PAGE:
So, before beginning any type of cooperative venture, I send a “welcome” email to all parties involved describing what I believe in and how I work. I provide a synopsis of The Four Agreements by Don Miguel Ruiz. In fact, I give this book as a gift to those I mentor and I make it required reading for those who wish to serve in My Domain, as well. The Four Agreements are:
- Be impeccable with your word;
- Don’t take anything personally (because people are operating from their own fantasies about your reality, as well as their own);
- Don’t make assumptions; and
- Always do your best.
Practicing The Four Agreements is quite the rewarding challenge. Every day, I benefit from these simple concepts and lead a happier life with each day being better than the day before! Check out a quick synopsis of The Four Agreements here.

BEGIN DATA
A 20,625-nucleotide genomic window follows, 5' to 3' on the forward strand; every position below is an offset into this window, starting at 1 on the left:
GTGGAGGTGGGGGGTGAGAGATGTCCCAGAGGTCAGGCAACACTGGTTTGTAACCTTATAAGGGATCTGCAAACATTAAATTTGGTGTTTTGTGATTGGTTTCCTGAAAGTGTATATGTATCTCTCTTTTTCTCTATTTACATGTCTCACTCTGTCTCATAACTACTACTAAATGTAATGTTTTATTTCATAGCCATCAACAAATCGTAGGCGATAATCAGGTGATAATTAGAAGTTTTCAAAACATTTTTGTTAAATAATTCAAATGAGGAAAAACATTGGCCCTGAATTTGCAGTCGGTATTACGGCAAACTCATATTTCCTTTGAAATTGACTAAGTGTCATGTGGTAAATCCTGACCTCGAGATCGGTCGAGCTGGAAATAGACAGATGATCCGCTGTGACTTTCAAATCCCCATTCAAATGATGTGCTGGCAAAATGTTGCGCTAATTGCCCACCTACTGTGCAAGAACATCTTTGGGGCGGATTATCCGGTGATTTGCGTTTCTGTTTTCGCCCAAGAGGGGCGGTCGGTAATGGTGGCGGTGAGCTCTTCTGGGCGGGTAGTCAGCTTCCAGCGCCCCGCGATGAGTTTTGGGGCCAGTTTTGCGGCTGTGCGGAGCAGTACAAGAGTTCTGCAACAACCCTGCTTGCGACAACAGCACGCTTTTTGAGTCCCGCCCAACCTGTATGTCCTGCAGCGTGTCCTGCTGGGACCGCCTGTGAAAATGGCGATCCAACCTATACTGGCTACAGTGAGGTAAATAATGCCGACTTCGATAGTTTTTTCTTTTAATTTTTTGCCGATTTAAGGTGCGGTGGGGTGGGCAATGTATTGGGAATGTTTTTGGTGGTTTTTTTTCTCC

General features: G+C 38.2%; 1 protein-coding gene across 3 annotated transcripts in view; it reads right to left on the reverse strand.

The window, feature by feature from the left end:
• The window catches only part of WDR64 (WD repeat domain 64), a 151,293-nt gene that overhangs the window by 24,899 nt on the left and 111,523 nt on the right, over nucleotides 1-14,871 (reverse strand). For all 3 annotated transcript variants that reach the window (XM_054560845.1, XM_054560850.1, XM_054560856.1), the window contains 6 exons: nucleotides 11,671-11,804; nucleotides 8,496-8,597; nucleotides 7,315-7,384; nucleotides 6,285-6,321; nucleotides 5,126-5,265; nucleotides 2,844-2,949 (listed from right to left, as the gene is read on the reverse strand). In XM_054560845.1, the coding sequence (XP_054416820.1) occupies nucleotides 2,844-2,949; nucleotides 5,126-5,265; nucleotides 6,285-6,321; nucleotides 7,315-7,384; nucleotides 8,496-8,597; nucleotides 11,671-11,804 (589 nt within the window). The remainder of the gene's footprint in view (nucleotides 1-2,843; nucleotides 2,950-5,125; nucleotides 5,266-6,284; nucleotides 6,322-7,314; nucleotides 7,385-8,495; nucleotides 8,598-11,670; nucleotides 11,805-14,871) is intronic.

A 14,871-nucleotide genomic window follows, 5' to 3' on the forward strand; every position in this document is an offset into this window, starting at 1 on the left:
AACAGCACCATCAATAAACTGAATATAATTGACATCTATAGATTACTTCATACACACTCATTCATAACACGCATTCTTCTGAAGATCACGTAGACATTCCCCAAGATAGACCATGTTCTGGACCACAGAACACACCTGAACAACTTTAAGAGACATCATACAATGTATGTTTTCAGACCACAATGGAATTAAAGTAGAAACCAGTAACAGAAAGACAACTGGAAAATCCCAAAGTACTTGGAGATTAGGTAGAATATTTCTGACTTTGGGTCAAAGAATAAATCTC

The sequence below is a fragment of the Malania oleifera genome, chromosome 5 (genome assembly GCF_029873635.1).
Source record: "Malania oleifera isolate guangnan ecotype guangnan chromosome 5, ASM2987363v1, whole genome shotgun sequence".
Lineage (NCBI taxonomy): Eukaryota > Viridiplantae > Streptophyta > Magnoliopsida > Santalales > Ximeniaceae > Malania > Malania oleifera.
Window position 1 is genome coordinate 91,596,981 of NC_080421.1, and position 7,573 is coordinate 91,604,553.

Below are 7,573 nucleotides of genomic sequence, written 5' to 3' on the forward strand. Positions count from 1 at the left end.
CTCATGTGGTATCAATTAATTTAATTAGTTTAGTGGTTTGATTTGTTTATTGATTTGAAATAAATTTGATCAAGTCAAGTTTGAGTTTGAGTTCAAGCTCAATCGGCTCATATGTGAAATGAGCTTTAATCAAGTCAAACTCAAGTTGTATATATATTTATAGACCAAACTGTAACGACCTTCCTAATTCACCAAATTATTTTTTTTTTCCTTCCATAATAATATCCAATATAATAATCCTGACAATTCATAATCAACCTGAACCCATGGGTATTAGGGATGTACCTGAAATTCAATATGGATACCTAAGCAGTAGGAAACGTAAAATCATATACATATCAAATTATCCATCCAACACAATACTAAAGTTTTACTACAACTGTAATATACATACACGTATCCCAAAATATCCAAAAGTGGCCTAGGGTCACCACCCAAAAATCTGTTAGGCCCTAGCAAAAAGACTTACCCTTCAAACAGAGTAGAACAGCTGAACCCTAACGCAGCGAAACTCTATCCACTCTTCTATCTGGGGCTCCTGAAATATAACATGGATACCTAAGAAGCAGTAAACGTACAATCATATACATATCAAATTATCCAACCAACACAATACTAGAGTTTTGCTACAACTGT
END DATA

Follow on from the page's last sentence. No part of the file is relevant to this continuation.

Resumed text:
However, you can lead a horse to water, but you cannot make it drink! There will always be people who choose to operate from chaos and against all intelligent thought processes. When this happens, I strongly recommend you provide a “back-up plan”: Provide in writing exactly what YOUR terms are (also with a time schedule) to be able to do your part for the successful completion of projects, etc. While this separates you from the collective design that was implemented, it clearly outlines your responsibilities and what is necessary for success from this point forward. It also secures (without stating specifically that if your terms are not met) that you are not responsible for the project’s successful completion if there is deviance from the plans as stated.